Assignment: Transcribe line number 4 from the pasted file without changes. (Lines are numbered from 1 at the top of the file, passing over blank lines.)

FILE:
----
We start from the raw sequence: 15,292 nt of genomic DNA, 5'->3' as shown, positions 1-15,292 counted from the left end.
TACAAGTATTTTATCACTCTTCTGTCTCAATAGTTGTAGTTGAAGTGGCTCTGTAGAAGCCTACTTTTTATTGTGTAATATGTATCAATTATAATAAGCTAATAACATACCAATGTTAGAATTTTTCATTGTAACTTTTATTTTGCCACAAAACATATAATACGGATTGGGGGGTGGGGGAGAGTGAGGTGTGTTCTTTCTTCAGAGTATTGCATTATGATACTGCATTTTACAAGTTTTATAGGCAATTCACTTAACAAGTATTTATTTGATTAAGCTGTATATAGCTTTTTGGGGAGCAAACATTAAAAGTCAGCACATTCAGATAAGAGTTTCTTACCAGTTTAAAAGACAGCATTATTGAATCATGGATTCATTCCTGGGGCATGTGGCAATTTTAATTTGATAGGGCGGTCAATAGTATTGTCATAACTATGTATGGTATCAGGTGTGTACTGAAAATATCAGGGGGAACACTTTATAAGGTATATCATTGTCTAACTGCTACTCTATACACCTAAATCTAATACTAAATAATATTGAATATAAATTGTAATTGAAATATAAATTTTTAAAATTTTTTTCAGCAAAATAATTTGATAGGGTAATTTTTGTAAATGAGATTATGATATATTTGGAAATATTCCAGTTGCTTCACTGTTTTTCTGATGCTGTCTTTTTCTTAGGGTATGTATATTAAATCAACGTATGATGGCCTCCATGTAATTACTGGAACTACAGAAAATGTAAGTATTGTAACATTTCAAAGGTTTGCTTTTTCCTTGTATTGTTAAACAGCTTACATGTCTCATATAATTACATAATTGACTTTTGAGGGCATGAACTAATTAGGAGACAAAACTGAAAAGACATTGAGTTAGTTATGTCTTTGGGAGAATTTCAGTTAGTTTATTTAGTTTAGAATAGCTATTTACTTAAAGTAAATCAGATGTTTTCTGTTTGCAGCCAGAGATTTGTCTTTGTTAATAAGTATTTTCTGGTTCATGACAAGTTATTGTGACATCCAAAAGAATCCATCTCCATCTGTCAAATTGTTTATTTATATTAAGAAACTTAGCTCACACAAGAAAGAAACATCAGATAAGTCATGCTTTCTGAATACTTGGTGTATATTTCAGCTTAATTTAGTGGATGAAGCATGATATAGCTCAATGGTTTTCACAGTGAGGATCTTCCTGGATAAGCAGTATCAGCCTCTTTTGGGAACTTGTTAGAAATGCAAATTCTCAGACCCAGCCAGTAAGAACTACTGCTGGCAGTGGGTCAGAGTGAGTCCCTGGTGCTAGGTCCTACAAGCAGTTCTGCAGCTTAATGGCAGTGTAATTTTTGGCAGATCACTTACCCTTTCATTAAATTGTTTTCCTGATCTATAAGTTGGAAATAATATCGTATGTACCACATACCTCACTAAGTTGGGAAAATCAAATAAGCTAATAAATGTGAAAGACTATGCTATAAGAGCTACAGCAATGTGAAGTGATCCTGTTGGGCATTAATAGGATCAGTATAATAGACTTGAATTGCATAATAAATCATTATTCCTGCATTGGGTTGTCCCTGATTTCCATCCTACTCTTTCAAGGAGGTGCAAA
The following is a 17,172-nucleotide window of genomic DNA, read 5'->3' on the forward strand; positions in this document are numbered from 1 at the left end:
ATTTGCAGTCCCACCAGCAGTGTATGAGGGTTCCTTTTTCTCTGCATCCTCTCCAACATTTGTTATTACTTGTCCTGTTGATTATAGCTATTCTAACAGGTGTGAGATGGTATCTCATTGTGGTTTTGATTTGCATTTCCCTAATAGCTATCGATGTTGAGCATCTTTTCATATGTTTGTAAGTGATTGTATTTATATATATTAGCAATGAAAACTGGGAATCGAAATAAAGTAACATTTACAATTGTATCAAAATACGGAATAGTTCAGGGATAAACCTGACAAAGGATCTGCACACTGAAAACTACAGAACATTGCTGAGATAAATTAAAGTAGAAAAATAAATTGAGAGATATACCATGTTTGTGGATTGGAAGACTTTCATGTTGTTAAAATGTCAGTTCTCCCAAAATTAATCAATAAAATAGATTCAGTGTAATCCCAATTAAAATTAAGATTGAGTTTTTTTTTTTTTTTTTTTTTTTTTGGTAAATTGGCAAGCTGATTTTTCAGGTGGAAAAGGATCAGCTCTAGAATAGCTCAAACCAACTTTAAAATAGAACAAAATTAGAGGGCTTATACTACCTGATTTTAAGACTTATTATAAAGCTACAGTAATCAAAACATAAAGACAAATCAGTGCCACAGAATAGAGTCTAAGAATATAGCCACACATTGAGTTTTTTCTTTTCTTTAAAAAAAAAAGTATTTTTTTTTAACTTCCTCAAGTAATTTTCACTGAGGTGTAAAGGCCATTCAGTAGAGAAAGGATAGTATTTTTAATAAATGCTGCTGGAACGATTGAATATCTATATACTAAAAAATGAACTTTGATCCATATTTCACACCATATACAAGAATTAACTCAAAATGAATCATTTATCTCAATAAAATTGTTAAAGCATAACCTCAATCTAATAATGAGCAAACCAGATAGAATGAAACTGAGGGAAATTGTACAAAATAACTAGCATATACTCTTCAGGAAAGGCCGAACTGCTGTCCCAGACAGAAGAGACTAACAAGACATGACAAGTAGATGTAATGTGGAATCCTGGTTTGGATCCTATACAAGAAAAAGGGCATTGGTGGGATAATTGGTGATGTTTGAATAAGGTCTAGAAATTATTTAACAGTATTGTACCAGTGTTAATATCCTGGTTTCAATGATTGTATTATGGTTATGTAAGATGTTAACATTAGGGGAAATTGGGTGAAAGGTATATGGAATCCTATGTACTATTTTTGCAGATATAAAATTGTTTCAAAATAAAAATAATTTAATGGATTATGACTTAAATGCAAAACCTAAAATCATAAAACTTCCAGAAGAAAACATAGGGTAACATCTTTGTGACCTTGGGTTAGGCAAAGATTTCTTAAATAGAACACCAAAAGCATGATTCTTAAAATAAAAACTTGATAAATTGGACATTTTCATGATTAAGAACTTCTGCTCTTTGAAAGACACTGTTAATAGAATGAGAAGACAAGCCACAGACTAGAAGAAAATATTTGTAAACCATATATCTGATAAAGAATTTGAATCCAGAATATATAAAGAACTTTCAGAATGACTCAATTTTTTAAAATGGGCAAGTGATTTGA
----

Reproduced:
ATTTGCAGTCCCACCAGCAGTGTATGAGGGTTCCTTTTTCTCTGCATCCTCTCCAACATTTGTTATTACTTGTCCTGTTGATTATAGCTATTCTAACAGGTGTGAGATGGTATCTCATTGTGGTTTTGATTTGCATTTCCCTAATAGCTATCGATGTTGAGCATCTTTTCATATGTTTGTAAGTGATTGTATTTATATATATTAGCAATGAAAACTGGGAATCGAAATAAAGTAACATTTACAATTGTATCAAAATACGGAATAGTTCAGGGATAAACCTGACAAAGGATCTGCACACTGAAAACTACAGAACATTGCTGAGATAAATTAAAGTAGAAAAATAAATTGAGAGATATACCATGTTTGTGGATTGGAAGACTTTCATGTTGTTAAAATGTCAGTTCTCCCAAAATTAATCAATAAAATAGATTCAGTGTAATCCCAATTAAAATTAAGATTGAGTTTTTTTTTTTTTTTTTTTTTTTTTGGTAAATTGGCAAGCTGATTTTTCAGGTGGAAAAGGATCAGCTCTAGAATAGCTCAAACCAACTTTAAAATAGAACAAAATTAGAGGGCTTATACTACCTGATTTTAAGACTTATTATAAAGCTACAGTAATCAAAACATAAAGACAAATCAGTGCCACAGAATAGAGTCTAAGAATATAGCCACACATTGAGTTTTTTCTTTTCTTTAAAAAAAAAAGTATTTTTTTTTAACTTCCTCAAGTAATTTTCACTGAGGTGTAAAGGCCATTCAGTAGAGAAAGGATAGTATTTTTAATAAATGCTGCTGGAACGATTGAATATCTATATACTAAAAAATGAACTTTGATCCATATTTCACACCATATACAAGAATTAACTCAAAATGAATCATTTATCTCAATAAAATTGTTAAAGCATAACCTCAATCTAATAATGAGCAAACCAGATAGAATGAAACTGAGGGAAATTGTACAAAATAACTAGCATATACTCTTCAGGAAAGGCCGAACTGCTGTCCCAGACAGAAGAGACTAACAAGACATGACAAGTAGATGTAATGTGGAATCCTGGTTTGGATCCTATACAAGAAAAAGGGCATTGGTGGGATAATTGGTGATGTTTGAATAAGGTCTAGAAATTATTTAACAGTATTGTACCAGTGTTAATATCCTGGTTTCAATGATTGTATTATGGTTATGTAAGATGTTAACATTAGGGGAAATTGGGTGAAAGGTATATGGAATCCTATGTACTATTTTTGCAGATATAAAATTGTTTCAAAATAAAAATAATTTAATGGATTATGACTTAAATGCAAAACCTAAAATCATAAAACTTCCAGAAGAAAACATAGGGTAACATCTTTGTGACCTTGGGTTAGGCAAAGATTTCTTAAATAGAACACCAAAAGCATGATTCTTAAAATAAAAACTTGATAAATTGGACATTTTCATGATTAAGAACTTCTGCTCTTTGAAAGACACTGTTAATAGAATGAGAAGACAAGCCACAGACTAGAAGAAAATATTTGTAAACCATATATCTGATAAAGAATTTGAATCCAGAATATATAAAGAACTTTCAGAATGACTCAATTTTTTAAAATGGGCAAGTGATTTGA